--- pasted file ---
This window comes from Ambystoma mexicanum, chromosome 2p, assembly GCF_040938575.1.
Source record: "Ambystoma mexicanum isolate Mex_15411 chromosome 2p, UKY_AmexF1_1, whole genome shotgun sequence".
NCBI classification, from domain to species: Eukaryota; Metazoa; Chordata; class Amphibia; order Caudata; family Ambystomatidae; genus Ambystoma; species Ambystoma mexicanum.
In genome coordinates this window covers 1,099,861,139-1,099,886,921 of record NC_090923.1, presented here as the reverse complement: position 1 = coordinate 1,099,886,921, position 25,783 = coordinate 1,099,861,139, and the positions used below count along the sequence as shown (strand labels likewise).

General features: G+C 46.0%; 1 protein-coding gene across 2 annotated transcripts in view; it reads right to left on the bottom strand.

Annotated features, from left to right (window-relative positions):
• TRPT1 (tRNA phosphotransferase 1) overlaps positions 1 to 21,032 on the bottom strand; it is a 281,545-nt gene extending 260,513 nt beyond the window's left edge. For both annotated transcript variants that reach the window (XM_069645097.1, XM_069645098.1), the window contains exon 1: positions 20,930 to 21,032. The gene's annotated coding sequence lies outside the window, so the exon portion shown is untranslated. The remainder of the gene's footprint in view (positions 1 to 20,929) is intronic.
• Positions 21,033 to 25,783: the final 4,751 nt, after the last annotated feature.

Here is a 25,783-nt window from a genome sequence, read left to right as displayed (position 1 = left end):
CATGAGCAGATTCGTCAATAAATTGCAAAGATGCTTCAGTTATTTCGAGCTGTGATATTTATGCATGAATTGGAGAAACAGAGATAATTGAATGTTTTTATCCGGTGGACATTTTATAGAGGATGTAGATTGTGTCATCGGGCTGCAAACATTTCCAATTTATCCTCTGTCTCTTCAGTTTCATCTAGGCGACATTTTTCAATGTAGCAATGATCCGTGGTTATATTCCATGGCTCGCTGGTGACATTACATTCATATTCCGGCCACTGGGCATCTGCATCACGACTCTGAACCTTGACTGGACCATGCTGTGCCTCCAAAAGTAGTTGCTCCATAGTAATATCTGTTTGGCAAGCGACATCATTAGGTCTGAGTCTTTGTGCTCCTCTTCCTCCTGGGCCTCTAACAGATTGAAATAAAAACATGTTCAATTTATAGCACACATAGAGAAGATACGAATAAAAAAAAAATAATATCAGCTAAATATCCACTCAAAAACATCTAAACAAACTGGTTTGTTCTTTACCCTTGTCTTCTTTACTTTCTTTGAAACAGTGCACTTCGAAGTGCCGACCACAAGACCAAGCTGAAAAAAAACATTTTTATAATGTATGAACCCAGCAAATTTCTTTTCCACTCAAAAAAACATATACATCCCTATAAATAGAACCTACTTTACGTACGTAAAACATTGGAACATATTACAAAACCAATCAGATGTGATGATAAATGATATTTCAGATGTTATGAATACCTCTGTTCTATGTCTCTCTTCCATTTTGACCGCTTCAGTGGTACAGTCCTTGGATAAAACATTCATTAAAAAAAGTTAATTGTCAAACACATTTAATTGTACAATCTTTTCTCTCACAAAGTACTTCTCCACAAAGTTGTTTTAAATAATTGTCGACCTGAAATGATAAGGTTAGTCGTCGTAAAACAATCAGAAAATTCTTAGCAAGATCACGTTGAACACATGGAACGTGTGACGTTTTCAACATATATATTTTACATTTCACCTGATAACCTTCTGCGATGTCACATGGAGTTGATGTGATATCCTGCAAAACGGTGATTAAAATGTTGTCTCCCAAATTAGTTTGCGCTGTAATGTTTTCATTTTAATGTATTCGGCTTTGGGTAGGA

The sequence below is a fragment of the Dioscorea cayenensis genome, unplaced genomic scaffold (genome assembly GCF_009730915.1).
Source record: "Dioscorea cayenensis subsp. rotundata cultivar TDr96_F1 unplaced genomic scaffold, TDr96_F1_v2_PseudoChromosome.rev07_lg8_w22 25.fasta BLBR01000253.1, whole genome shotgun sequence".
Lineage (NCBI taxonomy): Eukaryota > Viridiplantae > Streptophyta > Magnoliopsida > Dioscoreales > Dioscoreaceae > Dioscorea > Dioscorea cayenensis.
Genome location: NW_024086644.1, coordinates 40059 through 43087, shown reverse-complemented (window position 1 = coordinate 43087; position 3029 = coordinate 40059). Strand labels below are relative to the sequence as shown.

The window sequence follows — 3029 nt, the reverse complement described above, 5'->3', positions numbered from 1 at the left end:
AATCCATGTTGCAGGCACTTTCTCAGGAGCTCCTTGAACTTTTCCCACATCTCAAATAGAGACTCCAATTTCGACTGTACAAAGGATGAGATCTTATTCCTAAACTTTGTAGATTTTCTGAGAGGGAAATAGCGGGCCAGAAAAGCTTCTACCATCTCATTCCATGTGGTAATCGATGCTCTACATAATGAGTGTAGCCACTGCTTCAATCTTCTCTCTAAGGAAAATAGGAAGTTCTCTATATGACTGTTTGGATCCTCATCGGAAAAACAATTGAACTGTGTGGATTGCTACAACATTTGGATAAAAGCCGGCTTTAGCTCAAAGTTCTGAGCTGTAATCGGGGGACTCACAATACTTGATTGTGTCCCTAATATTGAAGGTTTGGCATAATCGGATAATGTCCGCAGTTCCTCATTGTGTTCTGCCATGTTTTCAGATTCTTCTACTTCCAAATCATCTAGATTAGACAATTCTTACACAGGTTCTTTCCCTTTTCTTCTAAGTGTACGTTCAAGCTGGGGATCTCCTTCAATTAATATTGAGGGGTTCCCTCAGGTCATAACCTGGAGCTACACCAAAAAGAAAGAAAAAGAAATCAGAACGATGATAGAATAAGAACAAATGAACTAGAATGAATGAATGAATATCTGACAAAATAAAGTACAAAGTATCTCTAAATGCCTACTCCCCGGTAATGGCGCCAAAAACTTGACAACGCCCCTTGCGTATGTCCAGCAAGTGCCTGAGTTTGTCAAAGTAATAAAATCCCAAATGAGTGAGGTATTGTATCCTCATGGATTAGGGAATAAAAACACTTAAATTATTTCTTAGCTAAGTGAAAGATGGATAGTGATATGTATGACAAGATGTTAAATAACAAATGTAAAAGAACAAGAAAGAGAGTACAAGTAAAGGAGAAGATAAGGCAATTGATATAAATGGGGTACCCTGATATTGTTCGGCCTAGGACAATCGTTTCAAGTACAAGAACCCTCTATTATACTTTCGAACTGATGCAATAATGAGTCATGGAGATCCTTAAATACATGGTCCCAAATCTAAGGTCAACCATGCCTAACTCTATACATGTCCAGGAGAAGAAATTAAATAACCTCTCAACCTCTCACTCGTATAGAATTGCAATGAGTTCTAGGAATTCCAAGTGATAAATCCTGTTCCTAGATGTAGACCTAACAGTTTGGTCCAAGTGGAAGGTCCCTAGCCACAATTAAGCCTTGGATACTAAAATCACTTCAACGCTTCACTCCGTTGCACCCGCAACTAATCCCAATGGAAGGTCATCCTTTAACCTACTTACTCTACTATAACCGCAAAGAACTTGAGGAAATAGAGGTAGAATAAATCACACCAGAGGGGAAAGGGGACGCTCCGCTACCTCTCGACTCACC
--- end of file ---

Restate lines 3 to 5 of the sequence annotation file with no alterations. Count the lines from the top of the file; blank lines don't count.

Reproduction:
NCBI classification, from domain to species: Eukaryota; Metazoa; Chordata; class Amphibia; order Caudata; family Ambystomatidae; genus Ambystoma; species Ambystoma mexicanum.
In genome coordinates this window covers 1,099,861,139-1,099,886,921 of record NC_090923.1, presented here as the reverse complement: position 1 = coordinate 1,099,886,921, position 25,783 = coordinate 1,099,861,139, and the positions used below count along the sequence as shown (strand labels likewise).

General features: G+C 46.0%; 1 protein-coding gene across 2 annotated transcripts in view; it reads right to left on the bottom strand.